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in all nations, whether in the east or west. Among the savages of North America, the enemies taken in war might either be adopted into the victorious tribe, to supply the loss sustained in a battle, or murdered under the most cruel torture, to satiate the revenge of the victors, or to appease the angry spirits of the slain.

The second class, called the bue raatira, comprehending the great body of the landowners who are not noble, have at all times been regarded as the main strength of the country. They hold their property on a tenure quite independent of the royal pleasure, and, in many cases, can boast that it has descended to them through a long line of ancestors. Some of them in their habits and possessions bear a certain resemblance to the old yeomen of England; dressing their own fields, improving their own plantations, building their own houses, and paying without a grudge their stated dues to the crown. The owners of more extensive estates constitute the real aristocracy of the country, and enjoy no small influence in its government. They are, generally speaking, regular, temperate, and industrious in their manner of life, and are found, on most occasions, to impose a restraint on the hasty measures of the king, who, without their aid, could not carry any important matters. As their means are ample, the number of their retainers is great in proportion; and hence the weight which they exercise in public affairs during peace as well as in war.

The highest class, or the hui arii, includes the sovereign, the immediate members of his family, and even all who are related to him in the most distant degree. This section of the inhabitants, though not numerous, enjoy great consideration; and their dignity is protected with much jealousy, not only by themselves, but by the people at large, who have been taught to regard their own honour as identified with the purity of the reigning house. Perhaps, also, this feeling may be partly ascribed to the very obvious policy of limiting within the narrowest bounds the number of individuals whose privileges, as a sacred order, might be felt incon

venient. But the arii, we are assured, are not less desirous to maintain unchallenged the grounds of their high distinction, and to hand it down uncontaminated to their offspring. With this view, whenever a matrimonial connexion takes place between one of them and an individual of inferior rank, the children are destroyed.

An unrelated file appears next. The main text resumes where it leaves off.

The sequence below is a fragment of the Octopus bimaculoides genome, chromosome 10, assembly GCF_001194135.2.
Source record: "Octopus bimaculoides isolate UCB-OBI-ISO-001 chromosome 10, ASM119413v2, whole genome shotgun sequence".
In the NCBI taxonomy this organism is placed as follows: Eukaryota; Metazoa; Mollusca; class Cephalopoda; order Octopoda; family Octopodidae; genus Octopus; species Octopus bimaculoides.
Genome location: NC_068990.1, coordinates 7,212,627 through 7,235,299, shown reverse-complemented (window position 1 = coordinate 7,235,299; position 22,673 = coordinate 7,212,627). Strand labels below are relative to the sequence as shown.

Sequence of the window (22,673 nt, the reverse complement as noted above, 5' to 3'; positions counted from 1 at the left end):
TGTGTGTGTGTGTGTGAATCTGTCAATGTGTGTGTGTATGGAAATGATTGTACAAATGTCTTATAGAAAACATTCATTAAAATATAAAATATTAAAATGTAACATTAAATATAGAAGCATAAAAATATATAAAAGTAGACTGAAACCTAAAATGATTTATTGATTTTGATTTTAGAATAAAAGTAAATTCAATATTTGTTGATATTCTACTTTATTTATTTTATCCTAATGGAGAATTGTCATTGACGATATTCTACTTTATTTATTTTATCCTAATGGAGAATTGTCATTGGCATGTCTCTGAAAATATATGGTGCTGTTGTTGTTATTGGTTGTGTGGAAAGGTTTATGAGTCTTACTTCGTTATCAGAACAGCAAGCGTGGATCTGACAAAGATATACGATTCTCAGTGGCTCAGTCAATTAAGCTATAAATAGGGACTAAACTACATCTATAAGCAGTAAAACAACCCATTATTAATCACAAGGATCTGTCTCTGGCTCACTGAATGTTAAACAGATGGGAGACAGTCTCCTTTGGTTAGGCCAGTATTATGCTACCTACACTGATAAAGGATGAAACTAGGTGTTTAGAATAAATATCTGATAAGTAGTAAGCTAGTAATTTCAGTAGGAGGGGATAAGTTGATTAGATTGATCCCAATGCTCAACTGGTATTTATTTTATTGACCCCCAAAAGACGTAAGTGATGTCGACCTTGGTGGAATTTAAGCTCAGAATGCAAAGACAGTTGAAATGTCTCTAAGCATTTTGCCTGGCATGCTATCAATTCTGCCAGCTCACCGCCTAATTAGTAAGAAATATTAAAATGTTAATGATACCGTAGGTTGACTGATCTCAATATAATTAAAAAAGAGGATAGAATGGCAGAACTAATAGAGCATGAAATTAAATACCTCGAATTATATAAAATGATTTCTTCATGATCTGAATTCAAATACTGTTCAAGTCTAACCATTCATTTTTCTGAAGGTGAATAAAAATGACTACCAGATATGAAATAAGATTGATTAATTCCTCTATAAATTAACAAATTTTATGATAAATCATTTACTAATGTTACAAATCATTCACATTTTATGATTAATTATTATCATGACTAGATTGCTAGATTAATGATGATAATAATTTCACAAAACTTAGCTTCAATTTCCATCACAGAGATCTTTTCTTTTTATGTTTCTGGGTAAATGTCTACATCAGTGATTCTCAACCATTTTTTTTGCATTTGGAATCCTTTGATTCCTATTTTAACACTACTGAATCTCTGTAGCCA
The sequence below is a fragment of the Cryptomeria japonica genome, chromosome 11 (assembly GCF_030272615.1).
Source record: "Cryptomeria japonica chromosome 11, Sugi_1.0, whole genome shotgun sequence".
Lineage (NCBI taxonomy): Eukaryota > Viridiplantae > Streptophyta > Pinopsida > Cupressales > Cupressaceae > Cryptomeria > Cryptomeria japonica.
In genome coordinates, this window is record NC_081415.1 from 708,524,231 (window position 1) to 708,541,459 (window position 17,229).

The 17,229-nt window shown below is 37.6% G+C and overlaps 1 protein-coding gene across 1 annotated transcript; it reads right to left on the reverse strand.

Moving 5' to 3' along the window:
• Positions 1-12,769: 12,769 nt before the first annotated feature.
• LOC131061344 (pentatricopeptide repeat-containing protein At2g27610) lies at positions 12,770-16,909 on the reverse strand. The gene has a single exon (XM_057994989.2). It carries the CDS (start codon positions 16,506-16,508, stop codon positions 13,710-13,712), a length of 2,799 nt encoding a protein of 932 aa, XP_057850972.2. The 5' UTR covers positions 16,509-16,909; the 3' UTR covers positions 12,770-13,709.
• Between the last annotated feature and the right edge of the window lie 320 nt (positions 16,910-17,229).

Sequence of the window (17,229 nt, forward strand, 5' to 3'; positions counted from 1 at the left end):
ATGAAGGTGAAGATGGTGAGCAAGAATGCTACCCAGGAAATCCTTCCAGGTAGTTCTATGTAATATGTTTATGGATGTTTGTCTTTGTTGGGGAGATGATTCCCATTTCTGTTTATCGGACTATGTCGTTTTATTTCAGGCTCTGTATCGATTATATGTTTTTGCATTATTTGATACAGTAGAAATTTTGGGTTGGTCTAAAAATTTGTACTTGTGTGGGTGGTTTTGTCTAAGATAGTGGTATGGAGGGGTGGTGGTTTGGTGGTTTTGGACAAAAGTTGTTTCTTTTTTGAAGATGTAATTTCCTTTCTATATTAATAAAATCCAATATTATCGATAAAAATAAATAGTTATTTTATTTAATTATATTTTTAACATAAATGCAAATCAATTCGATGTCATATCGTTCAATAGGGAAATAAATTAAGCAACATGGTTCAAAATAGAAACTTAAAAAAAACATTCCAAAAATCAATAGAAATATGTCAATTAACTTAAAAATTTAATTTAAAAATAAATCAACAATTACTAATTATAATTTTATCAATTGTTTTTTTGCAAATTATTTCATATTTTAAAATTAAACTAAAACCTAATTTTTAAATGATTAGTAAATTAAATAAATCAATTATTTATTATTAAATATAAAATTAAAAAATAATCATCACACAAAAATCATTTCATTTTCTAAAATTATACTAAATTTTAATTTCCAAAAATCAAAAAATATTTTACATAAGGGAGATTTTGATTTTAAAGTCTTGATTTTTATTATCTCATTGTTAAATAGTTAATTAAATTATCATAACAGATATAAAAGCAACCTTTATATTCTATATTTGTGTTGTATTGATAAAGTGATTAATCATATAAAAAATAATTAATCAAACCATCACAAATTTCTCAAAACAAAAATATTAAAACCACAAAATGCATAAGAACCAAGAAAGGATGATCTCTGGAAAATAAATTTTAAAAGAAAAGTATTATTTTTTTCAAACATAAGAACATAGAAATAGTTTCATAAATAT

Though the king succeeds to his office at the hour of his birth, a period is fixed for his inauguration. This ceremony takes place when he assumes the government in his own person, and is usually celebrated with much rude magnificence, not unmixed with the rites of a cruel idolatry. The details are given at considerable length by the missionaries; but to a reader unaccustomed to the mystical language and grotesque forms of the pageant, these are necessarily in a great measure unintelligible. The substance of this state solemnity consists in investing the sovereign with the maro, or girdle of red feathers, which at once raises him to the highest earthly station, and gives him a place among the celestial progenitors of his race. Vancouver relates that a change of language, to some extent, was introduced whenever a young ruler obtained the belt of royalty; applying as well to the names of the chiefs as to forty or fifty of the most common words. As might be expected, the new terms produced a very material difference in those family-tables of affinity preserved among the higher class, and which are said to be constructed with great attention. Later writers make no mention of this innovation in style, whence we may conclude, that it was confined to the island in which he witnessed it, or that he did not fully comprehend the information he received. He adds, indeed, that the perplexities connected with the narrative were materially increased by the difficulty of obtaining the truth from men who have a constant desire to avoid giving offence even in the slightest degree.*

Such were the exalted notions entertained of regal authority at the court of Otaheite; and the phraseology

* Vancouver, vol. i. p. 135. Ellis, vol. iii. p. 112.

of the people with regard to the reception of the red girdle was not less elevated. The adulation addressed to the prince, and the inflated terms in which his greatness was described, were not less pompous than those used in the presence of a Chinese emperor or a Turkish sultan. Not only was it declared that Oro, the god of war, was the father of the king, but his houses were called the clouds of heaven, his canoe was denominated the rainbow, his voice was thunder, the torches in his palace were styled lightning, and his movement from one district to another, though on the shoulders of a porter, was expressed by the metaphor of flying through the air. But the majesty of Polynesian thrones is not in all respects consistent; for the same potentate who at one time appears decked with the most splendid of royal insignia, surrounded by priests and venerated as a god, is at another time seen stooping to the most ordinary occupations, and holding equal converse with the lowest of his domestics.